While it is true that contracting a cold will ramp up your immune system and help it deal with more serious challenges, please don’t forget that it can also open you wide up for falling prey to those very challenges. Take care of yourself, and watch out for those secondary infections (speaketh the woman who has gone from cold to pneumonia and sinus infection to bronchitis, one right after the other!).

    And in case anyone was wondering, the latest research suggests that vitamin C does nothing to prevent colds but can, in at least some people, shorten their duration and severity somewhat. Just saying . . .

  8. classics_fiend on March 27, 2009 at 1:00 pm

    So sorry to hear about the cold. . .and during the short break you get too, what timing!

    Hope you get better soon!

  9. Sara on March 27, 2009 at 3:10 pm

    I work in a preschool/kindergarten environment. I’m pretty much sick from August to June.

    There are several tissue brands with lotion in them- they are lovely, as noses tend to get worn out quickly while enduring the cold.

    There is a great Bill Cosby quote, I believe, relating small children with colds to ‘glazed donuts.’ Apt. Very, very apt.

    But everyone keeps telling me that after a year, two, three….27….I’ll build up my immunity.

    Take care. Wash your hands. A lot.

  10. Jessara on March 27, 2009 at 4:54 pm

    Poor Laurie. I just realized that since retiring two years ago from a workplace where Every Single Person Except Me had school-age children, I have had a total of two colds. I used to get four every year. Incredible as it seems, I don’t miss them, nor do I feel less blessed. After much research, I found that Delsym every twelve hours is the only thing on the market that stops coughs. I keep a prophylactic bottle of it, and a supply of Day/Nyquil too, just in case. Maybe I’m onto something here. Or maybe I’m just asking for trouble.

  11. Elizabeth on March 28, 2009 at 6:46 am

    Poor Laurie. I currently work in a place where (like Jessara) Every Single Person Except Me has school age children and also has been sick in the last two weeks. I’m waiting my turn because I know it’s coming (even if the colds pass me by, I’m allergic to the building I work in, so I’m sniffly and miserable mid-April through October.)

    Feel better soon, and may it comfort you to know that I finished Justice Hall for the first time yesterday, then chafed all night because I left my copy of The Game at work…and yesterday, I told my colleague the adult librarian that she Had Better Order Locked Rooms for me BEFORE she left for the day yesterday…and that if The Language of Bees wasn’t in processing as soon as it was available, no more cookies for her.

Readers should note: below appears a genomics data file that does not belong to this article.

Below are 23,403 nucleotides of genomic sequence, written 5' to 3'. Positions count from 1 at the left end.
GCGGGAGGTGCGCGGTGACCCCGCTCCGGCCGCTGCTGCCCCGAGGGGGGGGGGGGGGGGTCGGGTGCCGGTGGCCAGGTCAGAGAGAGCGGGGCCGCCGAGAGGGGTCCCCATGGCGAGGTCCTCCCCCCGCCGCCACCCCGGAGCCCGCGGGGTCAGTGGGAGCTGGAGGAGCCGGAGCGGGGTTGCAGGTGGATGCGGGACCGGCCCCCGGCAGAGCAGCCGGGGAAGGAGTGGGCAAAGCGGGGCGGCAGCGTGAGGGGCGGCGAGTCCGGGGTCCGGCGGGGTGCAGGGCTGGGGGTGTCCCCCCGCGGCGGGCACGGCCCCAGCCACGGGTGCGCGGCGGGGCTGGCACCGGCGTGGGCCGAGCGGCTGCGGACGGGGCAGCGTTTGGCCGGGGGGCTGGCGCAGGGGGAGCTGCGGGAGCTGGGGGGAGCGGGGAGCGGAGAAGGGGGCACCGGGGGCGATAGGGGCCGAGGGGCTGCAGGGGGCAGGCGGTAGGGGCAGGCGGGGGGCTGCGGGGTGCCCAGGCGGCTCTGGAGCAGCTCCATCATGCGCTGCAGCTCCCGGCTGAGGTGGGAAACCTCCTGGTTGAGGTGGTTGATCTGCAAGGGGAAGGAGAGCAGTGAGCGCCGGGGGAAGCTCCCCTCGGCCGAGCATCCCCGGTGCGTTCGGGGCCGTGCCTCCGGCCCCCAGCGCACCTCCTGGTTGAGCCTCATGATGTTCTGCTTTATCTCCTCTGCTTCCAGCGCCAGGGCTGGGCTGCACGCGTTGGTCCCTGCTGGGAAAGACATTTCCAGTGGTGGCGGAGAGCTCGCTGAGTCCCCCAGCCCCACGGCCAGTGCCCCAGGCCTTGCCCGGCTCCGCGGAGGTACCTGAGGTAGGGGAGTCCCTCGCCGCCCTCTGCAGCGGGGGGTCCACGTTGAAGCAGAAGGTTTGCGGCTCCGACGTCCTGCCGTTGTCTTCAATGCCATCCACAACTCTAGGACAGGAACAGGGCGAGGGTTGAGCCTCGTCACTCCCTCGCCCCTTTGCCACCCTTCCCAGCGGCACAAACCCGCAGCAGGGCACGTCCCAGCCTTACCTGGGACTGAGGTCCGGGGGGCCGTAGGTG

12. Lizanne on March 28, 2009 at 2:34 pm

    Hoping you are better soon. 🙂

  13. Leanne on March 28, 2009 at 5:46 pm

    First, I hope you feel better soon.

    Second, as a mother who has been caring for a very sick toddler all week and bouncing back from the same flu, I find my misery loving some company here!

    Third, I absolutely agree with your view on colds. Our immune systems require training. I grew up with a dozen daycare children living in my home and drooling on all my things, and by middle school I was never sick. I became a teacher and was one of the few new teachers to not be sick her entire first year. And even my husband got twice as sick as I did with this last flu, caught from our daughter (I thank the antibodies I got from nursing her, though).

    And finally, is it easier to recover from a cold or theology?

  14. Laraine on March 28, 2009 at 10:07 pm

    Laurie, may the cold be nearly gone even as I write . . . but if it isn’t, don’t take it lightly–get thee to your herbalist/acupuncturist and/or your MD. I’ve seen quite a bit of this one in the university clinic and in my private practice, and it isn’t one to mess with. I relate both to your view of the immune system (don’t stamp out the common cold, or a lot of other symptoms that tell us important things!!) and theology.
    Hang in there, eat your pears and cabbage (not together, though) and hot toddy.

  15. Meredith T. on March 28, 2009 at 10:47 pm

    Oh, feel better soon. In the division of unlikely remedies, once I lived in England in a dreadful Bayswater bedsitter. The char lady recommended for a cold “hot Scotch and Beecham’s powder.” I’m not sure the Beecham’s did anything but I certainly went to sleep as though stunned. take care of yourself//Meredith

  16. Jessica on March 30, 2009 at 11:31 am

    Ugh, a cold….sending prayers your way for a speedy recovery. Also to Kerry, what misery, I can’t imagine! Reminds me of when I first found out I was pregnant with my daughter–morning sickness and a cold on top of that; I was miserable.

    Unlike others here with seasonal allergies, I have them year round. Every morning I wake up to a sneeze-fest that lasts until at least an hour after I take my Zyrtec and Sudafed. God Bless the people who made those two medicines; I can finally breathe because of them!

  17. Merrily on March 30, 2009 at 11:49 am

    I’m late in getting to this news, the bright side of which is, perhaps you are better now! I personally think that any time spent on a plane is guaranteed to bring on and/or exacerbate a cold, meaning (to follow on with your line of thinking) that the miserable discomfort we experience on today’s planes is also An Instrument of God. Hmmmm….